Julie Adamen is the principal of Adamen Inc., a national consulting and employment firm specializing in the community management industry formed in 1997. She is a recognized expert in community management, community management compensation and association and management company operations. She is a prolific author, educator, motivational speaker and trainer for community managers and Boards of Directors. She is the author and publisher of online classes for managers, Community Association Management 101, a series of online classes for community association management professionals and volunteers.
From a management executive: “Hi Julie! … I’m wondering if you have come across any companies that are having the same problem we are: Too many emails, and not enough time to answer them! Our managers are literally buried in emails! This is a big problem as our contract states emails will be answered in 24 business hours – which we strive to do but honestly there just aren’t enough hours in the day! What are other companies doing about this? Any help you can give will be greatly appreciated…” (Name withheld to protect the innocent)
Sound familiar? Of course it does.
Let’s say a manager receives 60 emails per day, and let’s say each one takes (a very conservative) 5 minutes to read, answer and dispatch: that’s 5 hours per day. If a manager received 120 emails per day… do the math! It is LITERALLY impossible to answer that many emails in a normal work day. Our staff is drowning in email communications and it’s only going to get worse as more of society and the industry moves away from phone calls to email – yet still expects immediate response/resolution. What to do? For starters, here are some practical suggestions for the day-to-day issues, and some thoughts on how we move on from here.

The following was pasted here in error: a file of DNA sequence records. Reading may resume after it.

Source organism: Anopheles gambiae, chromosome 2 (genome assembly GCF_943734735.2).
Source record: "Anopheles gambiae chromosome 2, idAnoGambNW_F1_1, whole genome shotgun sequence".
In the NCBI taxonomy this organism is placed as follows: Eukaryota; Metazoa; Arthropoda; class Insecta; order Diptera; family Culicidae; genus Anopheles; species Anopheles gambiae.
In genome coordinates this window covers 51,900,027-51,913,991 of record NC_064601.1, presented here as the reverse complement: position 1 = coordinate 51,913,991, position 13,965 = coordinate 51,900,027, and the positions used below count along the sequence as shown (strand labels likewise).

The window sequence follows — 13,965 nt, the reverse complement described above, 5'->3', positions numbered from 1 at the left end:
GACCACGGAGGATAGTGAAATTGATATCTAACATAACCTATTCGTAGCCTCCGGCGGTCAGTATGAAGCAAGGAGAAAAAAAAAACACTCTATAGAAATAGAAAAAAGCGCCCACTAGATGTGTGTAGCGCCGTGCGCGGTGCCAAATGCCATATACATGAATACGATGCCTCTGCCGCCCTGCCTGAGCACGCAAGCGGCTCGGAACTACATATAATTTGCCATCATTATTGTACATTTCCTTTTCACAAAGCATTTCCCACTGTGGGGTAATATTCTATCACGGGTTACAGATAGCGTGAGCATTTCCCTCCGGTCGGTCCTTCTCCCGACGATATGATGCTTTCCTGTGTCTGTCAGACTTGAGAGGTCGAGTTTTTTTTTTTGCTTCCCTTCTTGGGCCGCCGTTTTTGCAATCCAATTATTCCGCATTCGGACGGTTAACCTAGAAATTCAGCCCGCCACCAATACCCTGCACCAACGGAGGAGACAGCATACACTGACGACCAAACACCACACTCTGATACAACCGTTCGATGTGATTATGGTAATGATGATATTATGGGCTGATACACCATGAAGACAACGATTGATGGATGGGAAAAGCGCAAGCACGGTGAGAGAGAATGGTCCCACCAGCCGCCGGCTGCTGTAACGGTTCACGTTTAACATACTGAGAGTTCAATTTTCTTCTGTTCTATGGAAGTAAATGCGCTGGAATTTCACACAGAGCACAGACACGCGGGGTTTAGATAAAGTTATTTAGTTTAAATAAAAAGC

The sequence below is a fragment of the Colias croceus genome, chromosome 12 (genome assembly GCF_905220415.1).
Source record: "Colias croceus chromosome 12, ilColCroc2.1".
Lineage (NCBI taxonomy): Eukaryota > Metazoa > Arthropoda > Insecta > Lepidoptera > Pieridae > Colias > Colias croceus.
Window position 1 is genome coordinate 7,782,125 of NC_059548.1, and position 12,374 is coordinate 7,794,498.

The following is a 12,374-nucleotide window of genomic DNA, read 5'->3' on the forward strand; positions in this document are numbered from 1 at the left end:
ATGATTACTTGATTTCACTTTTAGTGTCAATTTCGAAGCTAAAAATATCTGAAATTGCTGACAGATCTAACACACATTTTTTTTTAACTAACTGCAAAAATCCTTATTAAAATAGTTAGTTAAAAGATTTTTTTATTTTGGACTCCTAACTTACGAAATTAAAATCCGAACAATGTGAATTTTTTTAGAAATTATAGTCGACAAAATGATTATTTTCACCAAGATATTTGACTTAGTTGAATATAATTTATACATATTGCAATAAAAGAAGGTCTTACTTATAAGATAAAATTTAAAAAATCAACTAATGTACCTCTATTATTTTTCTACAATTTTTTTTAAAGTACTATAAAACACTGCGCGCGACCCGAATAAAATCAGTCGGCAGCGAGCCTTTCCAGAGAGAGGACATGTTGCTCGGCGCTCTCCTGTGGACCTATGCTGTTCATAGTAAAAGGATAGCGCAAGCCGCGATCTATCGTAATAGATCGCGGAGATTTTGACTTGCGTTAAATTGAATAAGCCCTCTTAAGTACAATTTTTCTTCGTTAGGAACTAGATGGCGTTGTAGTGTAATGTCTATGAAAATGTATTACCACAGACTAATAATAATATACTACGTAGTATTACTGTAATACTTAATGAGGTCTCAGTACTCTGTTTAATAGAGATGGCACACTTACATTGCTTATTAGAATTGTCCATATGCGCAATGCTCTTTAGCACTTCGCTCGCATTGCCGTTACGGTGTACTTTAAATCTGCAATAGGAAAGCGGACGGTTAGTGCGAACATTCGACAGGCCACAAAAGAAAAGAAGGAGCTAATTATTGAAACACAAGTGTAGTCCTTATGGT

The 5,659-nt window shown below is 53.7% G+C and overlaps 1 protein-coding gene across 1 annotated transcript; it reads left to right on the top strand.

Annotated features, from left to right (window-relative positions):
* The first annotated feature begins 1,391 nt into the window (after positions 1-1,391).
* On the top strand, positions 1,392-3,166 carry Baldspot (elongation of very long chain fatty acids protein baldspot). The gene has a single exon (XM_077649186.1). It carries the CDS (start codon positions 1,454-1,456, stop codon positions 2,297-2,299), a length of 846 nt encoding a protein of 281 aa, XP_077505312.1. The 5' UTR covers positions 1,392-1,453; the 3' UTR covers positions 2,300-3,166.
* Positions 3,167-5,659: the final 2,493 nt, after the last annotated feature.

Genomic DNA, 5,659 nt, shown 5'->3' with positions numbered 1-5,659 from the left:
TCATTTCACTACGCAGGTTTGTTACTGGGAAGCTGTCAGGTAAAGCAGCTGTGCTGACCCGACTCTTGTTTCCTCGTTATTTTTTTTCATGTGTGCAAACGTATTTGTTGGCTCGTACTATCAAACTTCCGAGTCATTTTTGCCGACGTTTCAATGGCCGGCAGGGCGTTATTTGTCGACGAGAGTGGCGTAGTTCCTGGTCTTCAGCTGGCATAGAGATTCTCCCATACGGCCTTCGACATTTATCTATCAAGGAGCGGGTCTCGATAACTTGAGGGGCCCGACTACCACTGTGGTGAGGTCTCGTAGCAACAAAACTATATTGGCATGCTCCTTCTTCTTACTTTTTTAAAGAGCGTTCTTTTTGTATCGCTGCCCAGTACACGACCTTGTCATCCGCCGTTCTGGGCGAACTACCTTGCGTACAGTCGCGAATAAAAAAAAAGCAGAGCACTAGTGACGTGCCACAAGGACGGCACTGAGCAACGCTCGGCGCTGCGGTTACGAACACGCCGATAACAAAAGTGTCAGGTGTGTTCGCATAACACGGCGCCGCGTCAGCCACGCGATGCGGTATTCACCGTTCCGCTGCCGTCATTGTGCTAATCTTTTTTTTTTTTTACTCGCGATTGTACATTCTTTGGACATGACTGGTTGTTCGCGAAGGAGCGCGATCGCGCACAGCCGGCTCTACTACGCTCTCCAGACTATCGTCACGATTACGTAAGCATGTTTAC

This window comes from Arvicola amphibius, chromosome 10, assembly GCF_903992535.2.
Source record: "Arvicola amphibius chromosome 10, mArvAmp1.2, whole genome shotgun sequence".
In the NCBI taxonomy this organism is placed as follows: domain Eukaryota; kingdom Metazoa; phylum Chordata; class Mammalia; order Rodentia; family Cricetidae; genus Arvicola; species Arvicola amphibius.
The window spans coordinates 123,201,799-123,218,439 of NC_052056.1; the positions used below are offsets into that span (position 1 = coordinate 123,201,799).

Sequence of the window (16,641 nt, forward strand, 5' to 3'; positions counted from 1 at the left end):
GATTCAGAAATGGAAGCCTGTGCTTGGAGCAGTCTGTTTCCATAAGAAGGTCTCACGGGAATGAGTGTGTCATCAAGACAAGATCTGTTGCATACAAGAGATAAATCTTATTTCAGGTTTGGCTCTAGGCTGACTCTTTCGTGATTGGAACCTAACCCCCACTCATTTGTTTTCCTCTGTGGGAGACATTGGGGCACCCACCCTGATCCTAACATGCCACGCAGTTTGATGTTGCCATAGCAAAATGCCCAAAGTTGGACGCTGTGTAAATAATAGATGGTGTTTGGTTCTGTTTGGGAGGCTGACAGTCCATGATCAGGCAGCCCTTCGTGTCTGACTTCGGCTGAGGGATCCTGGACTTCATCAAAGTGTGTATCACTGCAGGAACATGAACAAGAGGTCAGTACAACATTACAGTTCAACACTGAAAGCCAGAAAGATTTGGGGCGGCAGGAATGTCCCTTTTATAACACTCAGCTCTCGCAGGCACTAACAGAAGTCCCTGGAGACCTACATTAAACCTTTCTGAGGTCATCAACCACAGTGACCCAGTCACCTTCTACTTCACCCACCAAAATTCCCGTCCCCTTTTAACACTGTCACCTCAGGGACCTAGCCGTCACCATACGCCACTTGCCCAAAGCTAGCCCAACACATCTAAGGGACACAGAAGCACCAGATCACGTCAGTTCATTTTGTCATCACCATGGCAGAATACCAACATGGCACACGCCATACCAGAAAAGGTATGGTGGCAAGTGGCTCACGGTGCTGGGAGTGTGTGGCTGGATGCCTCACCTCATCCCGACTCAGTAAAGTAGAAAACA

For the managers:
1. Use auto-response every day, all the time
Auto-response is the fastest and easiest way to begin managing your inbox, and here’s why: It gives the “needed” instant response. Everyone wants to know their email has been received and auto-response gives that touch back to the client.
It can set expectations, e.g. “Hi, this is Julie Adamen an thank you for your correspondence. Due to the volume of email received, if your message requires a personal response I will do so no later than 2 pm tomorrow. If this is a service request, it will be forwarded to the correct department for resolution. If this is a matter concerning a threat to life or property, please call our office at 000.555.1212. Thank you for contacting Adamen Management.”
And you can impart general information. To the above, add: “For planning purposes, I will be out of the office this Friday attending multiple Board meetings.”
IMPORTANT! Remember to update the response! Check your response daily – is it still good for today? If not, change it! Not doing so not only confuses the senders, it will likely make your email workload worse and makes you look unorganized.
2. Triage: Urgent or Important?
‘Urgent’ – Compelling immediate action or attention; pressing.
‘Important’ – Strongly affecting the course of events or the nature of things; significant